11. Ron B

    Ron B Paragon of Plants 10 Years

    Messages:
    20,673
    Likes Received:
    550
    Location:
    WA USA (Z8)
    Classic book Garden Design Illustrated by John and Carol Grant (reprinted many times, last time by Timber Press) shows pictures of house walls similar in appearance to yours with attractive plantings in front, talks about various planting design fundamentals you may be interested in at this point in your gardening and gives lists of shrubs and other plants for particular situations. I have encountered inexpensive copies several times at a local used book outlet.
     
  12. Olafhenny

    Olafhenny Active Member 10 Years

    Messages:
    178
    Likes Received:
    0
    Location:
    Penticton
    Ron, do you realize, that you are trying to make a case against pruning in general?
    Plants do indeed have the ability to establish an equilibrium between roots and top growth, but if the proportion is too much out of whack, their ability to do that is overburdened. In defence plants will often shed leaves to survive. I am not sure, if broad leaf evergreens have that ability to the same extent. Retraction of plant energy into the roots and re-growth for a new season is general for all deciduous plants usually in fall and even more so for spring bulbs some time after blooming. But here you are dealing with a broad leaf evergreen, where that process is minimal, if it exists at all.
    It is common practice in horticulture to balance root loss with top pruning. Every garden shop does it and throwing the titles of books at me, the contents of which are, at first glance at least, unrelated does not alter that fact.

    Of course it is preferable to move the plant with a large soil ball, but this plant is too large to do that by hand and trying to get a tree trans-planter or a backhoe into the back yard of a single family residence is a) costly b) usually difficult to accomplish and c) not warranted in this case. Naturally there will be a temporary setback in the growth of this plant, but it will most certainly survive the transplanting and the cropping back of some of the top growth.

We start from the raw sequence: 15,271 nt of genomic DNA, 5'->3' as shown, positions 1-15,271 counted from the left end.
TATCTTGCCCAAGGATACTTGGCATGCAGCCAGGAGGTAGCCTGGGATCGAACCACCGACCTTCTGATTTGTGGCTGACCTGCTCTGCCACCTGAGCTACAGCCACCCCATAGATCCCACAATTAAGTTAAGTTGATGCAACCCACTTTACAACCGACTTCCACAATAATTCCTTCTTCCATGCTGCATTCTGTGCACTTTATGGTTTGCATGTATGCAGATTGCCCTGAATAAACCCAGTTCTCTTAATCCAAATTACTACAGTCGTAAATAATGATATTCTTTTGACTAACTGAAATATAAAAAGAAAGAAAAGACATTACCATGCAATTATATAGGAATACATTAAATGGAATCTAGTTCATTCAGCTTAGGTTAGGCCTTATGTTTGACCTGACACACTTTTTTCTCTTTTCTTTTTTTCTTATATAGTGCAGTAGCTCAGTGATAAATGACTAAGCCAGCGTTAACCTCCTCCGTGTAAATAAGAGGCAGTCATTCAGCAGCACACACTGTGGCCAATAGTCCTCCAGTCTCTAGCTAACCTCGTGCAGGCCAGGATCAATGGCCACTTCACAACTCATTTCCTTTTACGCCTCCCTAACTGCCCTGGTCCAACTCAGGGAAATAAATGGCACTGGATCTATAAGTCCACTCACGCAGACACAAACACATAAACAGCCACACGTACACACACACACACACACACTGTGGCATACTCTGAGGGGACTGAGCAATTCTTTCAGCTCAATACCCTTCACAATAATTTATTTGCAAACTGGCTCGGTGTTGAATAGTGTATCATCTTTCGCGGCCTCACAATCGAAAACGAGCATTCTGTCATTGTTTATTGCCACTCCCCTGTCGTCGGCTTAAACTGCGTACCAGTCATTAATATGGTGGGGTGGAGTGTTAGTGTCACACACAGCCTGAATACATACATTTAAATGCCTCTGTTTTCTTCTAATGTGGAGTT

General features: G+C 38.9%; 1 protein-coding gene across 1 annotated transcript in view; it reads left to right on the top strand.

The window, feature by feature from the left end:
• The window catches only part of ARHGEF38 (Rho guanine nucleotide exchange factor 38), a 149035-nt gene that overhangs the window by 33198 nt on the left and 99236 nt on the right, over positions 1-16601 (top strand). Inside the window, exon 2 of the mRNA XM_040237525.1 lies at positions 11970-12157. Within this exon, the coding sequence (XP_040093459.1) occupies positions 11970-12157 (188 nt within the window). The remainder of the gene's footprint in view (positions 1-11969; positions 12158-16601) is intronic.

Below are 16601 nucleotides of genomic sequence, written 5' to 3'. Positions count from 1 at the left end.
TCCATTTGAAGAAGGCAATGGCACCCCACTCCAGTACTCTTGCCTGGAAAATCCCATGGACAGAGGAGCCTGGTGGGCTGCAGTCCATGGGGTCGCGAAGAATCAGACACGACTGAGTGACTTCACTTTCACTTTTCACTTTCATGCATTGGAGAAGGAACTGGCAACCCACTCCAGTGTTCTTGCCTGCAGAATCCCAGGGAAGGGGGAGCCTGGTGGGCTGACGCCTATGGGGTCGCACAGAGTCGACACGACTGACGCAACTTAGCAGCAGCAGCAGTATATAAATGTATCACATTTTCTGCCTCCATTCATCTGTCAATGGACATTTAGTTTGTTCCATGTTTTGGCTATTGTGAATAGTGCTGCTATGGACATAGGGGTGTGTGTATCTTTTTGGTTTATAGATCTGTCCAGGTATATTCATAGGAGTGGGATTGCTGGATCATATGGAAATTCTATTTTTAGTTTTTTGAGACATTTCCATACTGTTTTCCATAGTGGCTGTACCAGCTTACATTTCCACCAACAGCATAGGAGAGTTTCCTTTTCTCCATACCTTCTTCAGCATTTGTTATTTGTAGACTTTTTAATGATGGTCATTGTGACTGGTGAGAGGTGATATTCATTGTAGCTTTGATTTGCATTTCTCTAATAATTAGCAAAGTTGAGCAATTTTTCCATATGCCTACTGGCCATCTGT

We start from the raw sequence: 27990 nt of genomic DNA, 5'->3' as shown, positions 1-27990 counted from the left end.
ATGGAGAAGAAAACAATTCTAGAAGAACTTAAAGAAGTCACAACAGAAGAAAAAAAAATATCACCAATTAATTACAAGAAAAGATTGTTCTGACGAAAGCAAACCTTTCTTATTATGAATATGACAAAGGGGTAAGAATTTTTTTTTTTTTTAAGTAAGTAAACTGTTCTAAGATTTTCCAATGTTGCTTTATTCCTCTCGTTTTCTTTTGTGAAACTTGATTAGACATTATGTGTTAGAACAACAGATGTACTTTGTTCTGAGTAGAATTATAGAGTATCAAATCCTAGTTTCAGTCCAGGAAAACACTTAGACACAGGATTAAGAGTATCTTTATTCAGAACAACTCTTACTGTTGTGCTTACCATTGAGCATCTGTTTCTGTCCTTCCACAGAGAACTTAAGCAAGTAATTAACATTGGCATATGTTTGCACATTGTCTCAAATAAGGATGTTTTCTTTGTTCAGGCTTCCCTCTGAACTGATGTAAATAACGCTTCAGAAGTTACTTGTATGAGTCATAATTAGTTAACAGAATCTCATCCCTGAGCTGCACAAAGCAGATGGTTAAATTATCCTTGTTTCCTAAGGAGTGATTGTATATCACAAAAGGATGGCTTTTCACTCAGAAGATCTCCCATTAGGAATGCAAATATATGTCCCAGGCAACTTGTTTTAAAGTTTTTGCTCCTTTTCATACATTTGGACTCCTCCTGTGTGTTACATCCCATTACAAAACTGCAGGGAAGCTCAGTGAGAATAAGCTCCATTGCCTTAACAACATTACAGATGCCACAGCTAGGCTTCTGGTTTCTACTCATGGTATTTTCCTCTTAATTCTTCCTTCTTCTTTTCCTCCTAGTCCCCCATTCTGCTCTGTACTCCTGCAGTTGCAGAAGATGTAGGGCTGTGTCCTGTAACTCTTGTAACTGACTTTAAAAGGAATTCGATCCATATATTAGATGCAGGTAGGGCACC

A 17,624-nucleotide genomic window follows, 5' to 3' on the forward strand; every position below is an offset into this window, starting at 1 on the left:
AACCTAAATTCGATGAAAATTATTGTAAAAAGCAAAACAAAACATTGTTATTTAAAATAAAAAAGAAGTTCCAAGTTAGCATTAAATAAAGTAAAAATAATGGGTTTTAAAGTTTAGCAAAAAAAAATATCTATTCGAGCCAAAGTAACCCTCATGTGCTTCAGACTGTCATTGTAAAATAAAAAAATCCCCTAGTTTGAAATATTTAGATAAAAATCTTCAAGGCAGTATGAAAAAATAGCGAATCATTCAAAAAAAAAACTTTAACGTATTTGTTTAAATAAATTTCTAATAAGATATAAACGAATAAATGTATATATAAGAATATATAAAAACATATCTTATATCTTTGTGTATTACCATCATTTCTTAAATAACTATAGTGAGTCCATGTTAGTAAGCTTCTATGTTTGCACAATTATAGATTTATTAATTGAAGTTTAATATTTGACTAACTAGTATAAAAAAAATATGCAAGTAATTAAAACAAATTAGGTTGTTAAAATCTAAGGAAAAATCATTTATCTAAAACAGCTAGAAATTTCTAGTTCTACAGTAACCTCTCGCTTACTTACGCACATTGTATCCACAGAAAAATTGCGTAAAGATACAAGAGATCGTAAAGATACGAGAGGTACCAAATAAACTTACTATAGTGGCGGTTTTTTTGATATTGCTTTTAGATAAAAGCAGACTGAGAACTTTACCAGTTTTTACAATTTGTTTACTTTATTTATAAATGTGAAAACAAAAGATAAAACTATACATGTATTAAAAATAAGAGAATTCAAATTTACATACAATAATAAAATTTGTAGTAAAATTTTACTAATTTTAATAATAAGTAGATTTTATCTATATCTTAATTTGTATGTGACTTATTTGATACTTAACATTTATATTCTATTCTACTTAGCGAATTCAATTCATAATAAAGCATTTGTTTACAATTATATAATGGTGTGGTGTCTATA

Best,
    Olaf
     
  13. Ron B

    Ron B Paragon of Plants 10 Years

    Messages:
    20,673
    Likes Received:
    550
    Location:
    WA USA (Z8)
    Take more than a glance at Whitcomb's findings and then see what you think.

    Meanwhile:

    the practice of pruning the crown of a transplanted tree or shrub does not reflect what actually
    happens to the plant physiologically. In addition to interfering with the plant's ability to establish its
    roots, the removal of a significant portion of the crown also means the plant has lost biomass and cannot
    photosynthesize at its previous level. Thus, plants that have been top pruned are hit with a "double
    whammy:" part of their photosynthetic system is removed, and those resources that are left are directed
    towards new shoot development. It's no surprise that root establishment under these conditions is
    difficult


    http://www.puyallup.wsu.edu/~Linda ...ural Myths_files/Myths/Transplant pruning.pdf
     
  14. KarinL

    KarinL Well-Known Member 10 Years

    Messages:
    1,058
    Likes Received:
    1
    Location:
    Vancouver
    Yah, so let's put this in perspective - the plant is not attractive and is in the wrong place to boot, so do you really care if it survives? And if it does not, a replacement or even a new, nicer plant costs $12.99 in a gallon pot. Is moving it really worth a coronary? Not for a second.

    If you do care about it, you could probably take cuttings (maybe even divisions, depending on base growth) from this one. As an alternative to moving it, if the risk to it frightens you, you could trim it back significantly - narrow it, clear the base, whatever.

    As for the argument brewing between Olaf and Ron, when I move things I don't prune them back but rather let the shrub decide what branches it will sacrifice in order to survive. When there are dead branches, I cut them off. Yup, sometimes they die, but... see first paragraph :-)
     
  15. Creeping Jenny

    Creeping Jenny Active Member

    Messages:
    134
    Likes Received:
    0
    Location:
    Mission, BC, Canada
    Well, Im glad Im keeping everyone on their toes with this little debate! Of course now Im more confused! lol!!

    Karin, No I really wont cry if it dies, I would just hate to kill it! Maybe I should put it up for free on craigslist and someone who wants it can come dig it up themselves and deal with it! lol!!!

    Thanks everyone for your input! It is greatly appreciated!

    Oh! and I will check out that book for sure!
     
  16. Ron B

    Ron B Paragon of Plants 10 Years

    Messages:
    20,673
    Likes Received:
    550
    Location:
    WA USA (Z8)
    Sample of what Whitcomb wrote in 1987 (1991) edition of Establishment and Maintenance of Landscape Plants (under Summary of Procedures, starting on p. 2):

    Following planting of bare root, balled-in-burlap or container-grown trees, remove only damaged branches or to aid branch spacing and development and appearance. Do not shear or prune branches indiscriminately. Evaluate branching carefully, consider spacing around the stem as well as vertical spacing and appearance. Remove branches that have very narrow forks as these will become particularly subject to wind or ice damage as they grow larger. These suggestions also apply to shrubs. There is no advantage to indiscriminately pruning one-third of the top of the plant as has long been recommended
     
  17. Olafhenny

    Olafhenny Active Member 10 Years

    Messages:
    178